UCL Global


Addressing genetic data inequality in neuromuscular diseases through global partnerships

2 August 2023

UCL's International Centre for Genomic Medicine in Neuromuscular Diseases brings together partners from India, Brazil, Turkey, South Africa, Zambia and the Netherlands.

Stock concept image: global epidemics and treatment

Led by Professor Michael Hanna (UCL Queen Square Institute of Neurology), the International Centre for Genomic Medicine in Neuromuscular Diseases (ICGNMD) has formed a remote partnership that spans across different continents to address the inequality in genetic data related to neuromuscular diseases.

The results of the partnership’s research, including data from over 6,000 study participants, were published in the scientific journal Brain in July 2023.

Genetic neuromuscular diseases (NMDs) impact approximately 15 million people worldwide, with a majority of affected families living in low to middle-income countries outside of Europe. However, most of the published genetic data comes from populations of European ancestry, limiting our understanding of the genetic diversity of these diseases, and the ability to provide accurate diagnoses, tailored treatments and prognoses across all income settings.

To tackle this issue, the ICGNMD partnership – which brings together 18 centres from Brazil, India, South Africa, Turkey, Zambia, the Netherlands and the UK – has conducted comprehensive genetic analyses of neuromuscular diseases across diverse populations, leveraging international studies.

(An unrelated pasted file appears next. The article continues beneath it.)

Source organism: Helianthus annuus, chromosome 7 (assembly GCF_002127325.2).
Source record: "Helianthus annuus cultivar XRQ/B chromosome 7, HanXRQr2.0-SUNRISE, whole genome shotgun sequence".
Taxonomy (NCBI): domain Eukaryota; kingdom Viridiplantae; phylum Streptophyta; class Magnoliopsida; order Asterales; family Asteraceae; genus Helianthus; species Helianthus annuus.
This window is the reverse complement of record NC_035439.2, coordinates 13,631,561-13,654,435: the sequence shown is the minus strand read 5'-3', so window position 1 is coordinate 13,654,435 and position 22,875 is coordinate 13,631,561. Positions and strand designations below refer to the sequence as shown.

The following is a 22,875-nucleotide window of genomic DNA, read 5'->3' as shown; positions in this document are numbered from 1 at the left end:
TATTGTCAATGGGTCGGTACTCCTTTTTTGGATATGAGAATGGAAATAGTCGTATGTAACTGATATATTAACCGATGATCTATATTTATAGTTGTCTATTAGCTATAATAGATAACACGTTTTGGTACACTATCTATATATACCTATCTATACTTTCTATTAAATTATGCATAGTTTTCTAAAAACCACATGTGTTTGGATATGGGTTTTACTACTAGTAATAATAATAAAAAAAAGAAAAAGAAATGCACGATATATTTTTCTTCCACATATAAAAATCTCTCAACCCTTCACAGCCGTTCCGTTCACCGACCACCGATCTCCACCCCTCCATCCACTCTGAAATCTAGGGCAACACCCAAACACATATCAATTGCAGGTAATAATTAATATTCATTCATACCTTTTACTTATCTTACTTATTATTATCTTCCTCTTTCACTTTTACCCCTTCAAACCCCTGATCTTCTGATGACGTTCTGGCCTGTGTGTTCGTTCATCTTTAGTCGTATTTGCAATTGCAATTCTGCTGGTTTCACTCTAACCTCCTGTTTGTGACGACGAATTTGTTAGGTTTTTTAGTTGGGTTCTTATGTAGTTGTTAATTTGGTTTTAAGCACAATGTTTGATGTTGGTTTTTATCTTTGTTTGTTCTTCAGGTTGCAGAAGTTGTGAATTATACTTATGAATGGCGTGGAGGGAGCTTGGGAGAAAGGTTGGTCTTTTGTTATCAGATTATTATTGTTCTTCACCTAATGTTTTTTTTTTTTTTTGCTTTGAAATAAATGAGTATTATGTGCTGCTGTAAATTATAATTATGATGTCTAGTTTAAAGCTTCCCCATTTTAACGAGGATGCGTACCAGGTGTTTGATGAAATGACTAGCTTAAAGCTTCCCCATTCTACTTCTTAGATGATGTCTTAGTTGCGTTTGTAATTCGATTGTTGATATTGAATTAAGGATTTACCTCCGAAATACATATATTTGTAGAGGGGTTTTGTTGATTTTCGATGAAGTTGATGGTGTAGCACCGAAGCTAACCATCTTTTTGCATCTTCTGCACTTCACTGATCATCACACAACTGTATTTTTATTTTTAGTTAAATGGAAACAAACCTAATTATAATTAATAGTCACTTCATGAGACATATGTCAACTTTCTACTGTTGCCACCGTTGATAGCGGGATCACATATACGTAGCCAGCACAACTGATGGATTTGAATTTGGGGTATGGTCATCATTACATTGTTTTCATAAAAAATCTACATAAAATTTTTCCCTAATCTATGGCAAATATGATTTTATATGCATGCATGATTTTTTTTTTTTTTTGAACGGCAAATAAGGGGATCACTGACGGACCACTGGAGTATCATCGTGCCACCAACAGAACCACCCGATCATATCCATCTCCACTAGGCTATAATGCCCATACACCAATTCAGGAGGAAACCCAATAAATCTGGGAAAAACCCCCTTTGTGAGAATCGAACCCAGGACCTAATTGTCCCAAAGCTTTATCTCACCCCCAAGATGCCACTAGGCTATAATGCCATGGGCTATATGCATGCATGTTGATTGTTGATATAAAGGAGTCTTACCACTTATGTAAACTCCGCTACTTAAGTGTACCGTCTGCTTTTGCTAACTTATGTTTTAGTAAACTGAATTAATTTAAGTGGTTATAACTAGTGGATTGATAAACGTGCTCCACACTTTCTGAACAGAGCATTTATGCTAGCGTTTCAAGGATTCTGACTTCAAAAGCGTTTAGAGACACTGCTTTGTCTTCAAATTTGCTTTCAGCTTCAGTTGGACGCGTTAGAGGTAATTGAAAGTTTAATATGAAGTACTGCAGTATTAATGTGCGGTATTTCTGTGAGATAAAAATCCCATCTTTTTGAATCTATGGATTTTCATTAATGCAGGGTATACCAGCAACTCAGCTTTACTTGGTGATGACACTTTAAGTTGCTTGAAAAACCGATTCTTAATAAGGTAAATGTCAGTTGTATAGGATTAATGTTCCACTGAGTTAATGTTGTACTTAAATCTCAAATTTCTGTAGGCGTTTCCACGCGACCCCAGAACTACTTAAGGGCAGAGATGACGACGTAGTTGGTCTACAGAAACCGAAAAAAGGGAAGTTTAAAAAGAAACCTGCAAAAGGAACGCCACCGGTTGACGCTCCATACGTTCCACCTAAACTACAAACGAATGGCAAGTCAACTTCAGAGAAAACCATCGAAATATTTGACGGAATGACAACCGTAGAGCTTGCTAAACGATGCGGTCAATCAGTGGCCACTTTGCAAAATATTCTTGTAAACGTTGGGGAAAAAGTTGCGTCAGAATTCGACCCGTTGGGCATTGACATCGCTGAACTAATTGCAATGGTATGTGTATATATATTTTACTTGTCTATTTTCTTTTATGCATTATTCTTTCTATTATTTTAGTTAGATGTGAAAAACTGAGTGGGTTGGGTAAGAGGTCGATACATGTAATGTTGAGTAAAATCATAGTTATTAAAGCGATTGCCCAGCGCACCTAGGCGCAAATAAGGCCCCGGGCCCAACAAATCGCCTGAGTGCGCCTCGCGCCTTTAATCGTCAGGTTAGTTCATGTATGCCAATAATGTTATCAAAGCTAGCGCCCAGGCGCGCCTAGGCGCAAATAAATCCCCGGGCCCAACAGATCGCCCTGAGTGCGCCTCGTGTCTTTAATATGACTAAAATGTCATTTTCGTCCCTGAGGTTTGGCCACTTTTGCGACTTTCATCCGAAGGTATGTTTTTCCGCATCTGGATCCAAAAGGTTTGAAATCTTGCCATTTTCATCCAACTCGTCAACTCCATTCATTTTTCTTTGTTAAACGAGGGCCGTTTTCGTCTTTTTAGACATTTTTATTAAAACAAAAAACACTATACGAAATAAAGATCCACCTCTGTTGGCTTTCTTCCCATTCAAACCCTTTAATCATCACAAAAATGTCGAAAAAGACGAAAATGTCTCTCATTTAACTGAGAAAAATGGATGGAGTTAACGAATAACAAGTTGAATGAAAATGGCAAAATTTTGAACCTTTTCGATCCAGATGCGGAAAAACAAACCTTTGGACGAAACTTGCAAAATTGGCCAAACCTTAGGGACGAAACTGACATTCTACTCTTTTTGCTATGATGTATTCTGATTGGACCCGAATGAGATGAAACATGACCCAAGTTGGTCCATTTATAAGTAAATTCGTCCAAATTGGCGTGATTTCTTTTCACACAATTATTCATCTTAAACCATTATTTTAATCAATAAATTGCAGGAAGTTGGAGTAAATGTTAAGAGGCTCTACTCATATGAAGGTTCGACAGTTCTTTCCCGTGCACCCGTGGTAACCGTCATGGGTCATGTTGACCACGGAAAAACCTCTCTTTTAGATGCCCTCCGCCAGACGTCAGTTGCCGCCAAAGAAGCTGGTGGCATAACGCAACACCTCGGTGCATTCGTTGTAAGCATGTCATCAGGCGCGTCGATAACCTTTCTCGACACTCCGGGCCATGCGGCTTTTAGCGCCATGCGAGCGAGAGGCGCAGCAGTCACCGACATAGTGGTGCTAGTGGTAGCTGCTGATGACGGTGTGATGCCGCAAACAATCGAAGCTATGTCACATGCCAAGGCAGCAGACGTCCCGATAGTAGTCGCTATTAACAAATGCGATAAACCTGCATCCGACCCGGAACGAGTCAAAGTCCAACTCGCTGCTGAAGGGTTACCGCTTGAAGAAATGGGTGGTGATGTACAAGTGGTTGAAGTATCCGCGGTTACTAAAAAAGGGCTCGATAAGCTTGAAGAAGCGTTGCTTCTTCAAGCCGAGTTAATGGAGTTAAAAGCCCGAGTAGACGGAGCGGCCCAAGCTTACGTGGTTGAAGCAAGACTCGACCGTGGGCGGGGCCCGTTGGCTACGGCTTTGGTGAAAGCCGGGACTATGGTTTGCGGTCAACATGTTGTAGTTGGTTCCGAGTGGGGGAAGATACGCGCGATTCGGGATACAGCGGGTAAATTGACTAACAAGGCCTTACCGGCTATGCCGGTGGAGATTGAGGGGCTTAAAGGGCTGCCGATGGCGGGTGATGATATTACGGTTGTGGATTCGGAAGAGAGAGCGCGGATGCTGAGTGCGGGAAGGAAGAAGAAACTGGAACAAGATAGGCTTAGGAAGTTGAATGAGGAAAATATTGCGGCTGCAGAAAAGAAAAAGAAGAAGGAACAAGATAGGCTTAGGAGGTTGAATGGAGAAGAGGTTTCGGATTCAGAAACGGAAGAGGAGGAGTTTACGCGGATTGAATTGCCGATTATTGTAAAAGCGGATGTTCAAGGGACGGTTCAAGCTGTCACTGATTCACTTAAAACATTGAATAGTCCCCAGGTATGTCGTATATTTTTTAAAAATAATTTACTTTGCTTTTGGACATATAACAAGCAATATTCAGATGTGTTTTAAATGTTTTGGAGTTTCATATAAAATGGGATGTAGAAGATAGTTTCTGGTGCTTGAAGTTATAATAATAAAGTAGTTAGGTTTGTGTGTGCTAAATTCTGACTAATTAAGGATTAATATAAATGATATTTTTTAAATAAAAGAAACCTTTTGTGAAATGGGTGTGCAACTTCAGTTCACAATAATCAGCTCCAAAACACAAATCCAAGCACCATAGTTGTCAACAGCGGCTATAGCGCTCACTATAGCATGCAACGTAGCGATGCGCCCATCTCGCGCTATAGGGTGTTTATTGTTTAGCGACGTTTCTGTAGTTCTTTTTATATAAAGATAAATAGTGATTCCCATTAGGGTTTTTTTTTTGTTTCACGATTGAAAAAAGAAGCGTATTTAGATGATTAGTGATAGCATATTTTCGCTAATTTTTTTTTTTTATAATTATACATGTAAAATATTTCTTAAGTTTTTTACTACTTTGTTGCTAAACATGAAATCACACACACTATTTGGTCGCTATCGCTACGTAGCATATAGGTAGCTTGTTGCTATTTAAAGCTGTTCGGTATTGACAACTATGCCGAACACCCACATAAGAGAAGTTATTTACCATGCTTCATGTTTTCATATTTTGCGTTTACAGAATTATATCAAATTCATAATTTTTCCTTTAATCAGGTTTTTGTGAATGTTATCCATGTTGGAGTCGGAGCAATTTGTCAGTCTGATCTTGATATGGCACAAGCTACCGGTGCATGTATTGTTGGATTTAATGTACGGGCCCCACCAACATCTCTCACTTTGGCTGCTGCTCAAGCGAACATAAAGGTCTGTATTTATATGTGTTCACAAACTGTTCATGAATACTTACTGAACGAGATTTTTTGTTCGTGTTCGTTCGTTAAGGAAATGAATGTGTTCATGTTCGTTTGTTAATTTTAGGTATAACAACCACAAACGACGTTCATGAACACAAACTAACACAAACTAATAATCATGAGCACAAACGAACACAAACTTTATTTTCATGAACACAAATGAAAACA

The study data represents a significant resource, providing crucial information from underrepresented populations for genetic and translational research, with potential to transform research and patient care.

Lead Principal Investigator, Professor Mike Hanna (Director, UCL Queen Square Institute of Neurology) said: “The ICGNMD builds on international neuromuscular diseases partnerships we have developed over many years. It is a striking fact that 86% of all human genetic data ever collected is derived from European ancestry. This dramatic genomic data inequality is a missed opportunity to deeply understand gene function and hinders accurate genetic diagnosis and access to therapies in non-European ancestry groups both in the UK and globally. I am very pleased we have been able to bring together a fantastic research team in 18 centres across four continents to develop a deeper understanding of the genetic architecture of neuromuscular diseases in underrepresented populations.”

Ciaran Moynihan (Director of UCL Global Engagement) said: “Rare, inherited diseases need global partnerships in order to assemble sufficient data to understand their causes and optimise care and treatment pathways. The ICGNMD is an excellent example of co-creation and multilateral co-operation, supporting the development of local capacity alongside critical patient cohorts and linked data.”

Read more on the UCL Queen Square Institute of Neurology website



Credit: Ca-ssis on iStock